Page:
Running a bundle server

Now, we have a policy bundle ready. Then we will run a bundle server. This post, we will use nginx web server to server the bundle files.

But first, we need to create a nginx custom configuration to support requests from any domain by enable CORS.

# nginx.conf
server {
    location / {
        # enable cors for any one to request to the server
        add_header 'Access-Control-Allow-Origin' '*';
        add_header 'Access-Control-Allow-Headers' '*';
        add_header 'Access-Control-Allow-Methods' 'GET,POST,OPTIONS,PUT,DELETE,PATCH';

Next, run nginx using docker on the same folder as the policy files.

docker run -it --name opa-bundle-server --rm -p 8182:80 \
-v $PWD/nginx.conf:/etc/nginx/conf.d/default.conf \
-v $PWD/public:/etc/nginx/html nginx


This script run nginx docker which will serve the files from /public folder and configuration from nginx.conf in current folder.

Open http://localhost:8182/bundle.tar.gz to check if the file can be downloaded.

Running an authorization api server

This demo, we will run opa engine as an api server. Anyone can query to this api server to check the authorization according to the policies from the bundle server.

First, create OPA configuration file to tell the engine where and how to download the bundle.

    url: http://opa-bundle-server

    service: demo
    resource: bundle.tar.gz
    persist: true
      min_delay_seconds: 10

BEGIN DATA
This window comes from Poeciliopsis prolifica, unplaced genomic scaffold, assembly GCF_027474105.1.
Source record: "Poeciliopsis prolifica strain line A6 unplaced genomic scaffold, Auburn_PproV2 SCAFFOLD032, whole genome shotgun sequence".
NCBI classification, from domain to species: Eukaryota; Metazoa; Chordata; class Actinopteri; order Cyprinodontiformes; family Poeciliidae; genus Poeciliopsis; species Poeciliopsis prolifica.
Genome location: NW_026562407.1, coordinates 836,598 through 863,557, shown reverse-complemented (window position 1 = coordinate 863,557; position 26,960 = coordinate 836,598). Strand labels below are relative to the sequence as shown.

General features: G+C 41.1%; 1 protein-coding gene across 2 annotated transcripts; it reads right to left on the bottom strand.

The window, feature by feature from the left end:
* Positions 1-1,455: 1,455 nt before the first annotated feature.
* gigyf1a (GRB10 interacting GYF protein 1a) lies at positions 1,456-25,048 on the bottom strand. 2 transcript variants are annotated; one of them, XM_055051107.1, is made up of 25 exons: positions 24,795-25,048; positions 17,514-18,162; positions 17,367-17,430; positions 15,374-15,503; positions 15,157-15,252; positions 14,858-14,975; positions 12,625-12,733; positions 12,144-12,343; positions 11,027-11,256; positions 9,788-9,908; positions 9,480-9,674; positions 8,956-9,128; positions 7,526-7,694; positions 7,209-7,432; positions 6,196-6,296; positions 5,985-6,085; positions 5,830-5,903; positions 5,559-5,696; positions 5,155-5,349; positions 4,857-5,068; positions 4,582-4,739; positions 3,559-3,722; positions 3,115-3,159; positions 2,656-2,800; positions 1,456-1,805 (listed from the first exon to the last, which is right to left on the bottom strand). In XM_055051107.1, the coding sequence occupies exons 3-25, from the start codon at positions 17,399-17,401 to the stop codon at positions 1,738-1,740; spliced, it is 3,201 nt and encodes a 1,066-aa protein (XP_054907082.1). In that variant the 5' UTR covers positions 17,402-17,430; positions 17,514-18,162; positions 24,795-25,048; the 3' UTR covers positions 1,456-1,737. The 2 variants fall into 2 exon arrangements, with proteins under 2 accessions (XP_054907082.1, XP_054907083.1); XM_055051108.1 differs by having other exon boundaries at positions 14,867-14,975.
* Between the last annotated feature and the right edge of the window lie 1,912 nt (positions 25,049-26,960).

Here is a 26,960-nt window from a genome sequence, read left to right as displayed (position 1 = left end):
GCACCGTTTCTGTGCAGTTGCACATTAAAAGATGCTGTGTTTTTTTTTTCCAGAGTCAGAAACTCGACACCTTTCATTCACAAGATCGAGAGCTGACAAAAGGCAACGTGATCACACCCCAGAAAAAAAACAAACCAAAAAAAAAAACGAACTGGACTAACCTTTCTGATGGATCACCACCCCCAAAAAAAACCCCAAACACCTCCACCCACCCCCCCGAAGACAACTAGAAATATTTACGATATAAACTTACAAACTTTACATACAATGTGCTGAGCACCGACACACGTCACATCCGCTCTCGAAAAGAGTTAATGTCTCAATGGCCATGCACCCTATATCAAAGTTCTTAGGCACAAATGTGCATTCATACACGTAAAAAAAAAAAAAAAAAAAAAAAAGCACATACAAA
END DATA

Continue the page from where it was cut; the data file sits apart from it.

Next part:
max_delay_seconds: 20


This config tells the engine to download the bundle from “http://opa-bundle-server/bundle.tar.gz” (bundle server’s docker name). It will poll the bundle every 10 to 20 seconds.

Next, run the api server.

docker run -it --name opa-api-server --rm -p 8181:8181 \
--link opa-bundle-server \
-v $PWD:/data openpolicyagent/opa \
run --server \
--addr :8181 \
-c /data/config.yaml


This script runs opa in server mode on port 8181 and use the config.yaml from current host folder. It also links to the bundle docker to be able to download the bundle.

Verify if the api server works by making a query to the server.

curl --request POST \
  --url http://localhost:8181/v1/data/permission \
  --data '{"input": {"subject": {"roles": ["admin"]},"action": "create","object": "order"}}'

# Output
# "result":{"allow":true}}


Congratulation! You’ve learned a way to do authorization in distributed environment. You’ve also learned about OPA, how to write its’ rules and run it as an api server.

Next posts, we will learn how to do the authorization check in the backend and frontend using the servers we created in this post. Next post

Lastly, I would like to share my thought on using OPA to do the authorization.


  • Rego language is quite flexible and powerful.
  • The same policy can be enforced in many places such as backend and frontend.
  • OPA Policy can be used in many things from Kubernetes, Ingress and application.


  • You need to learn another language to write the policy.
  • The distribution of the policy is limited to go language, http api server, and WebAssembly. You cannot use it directly with other languages other than go.

See the complete code here.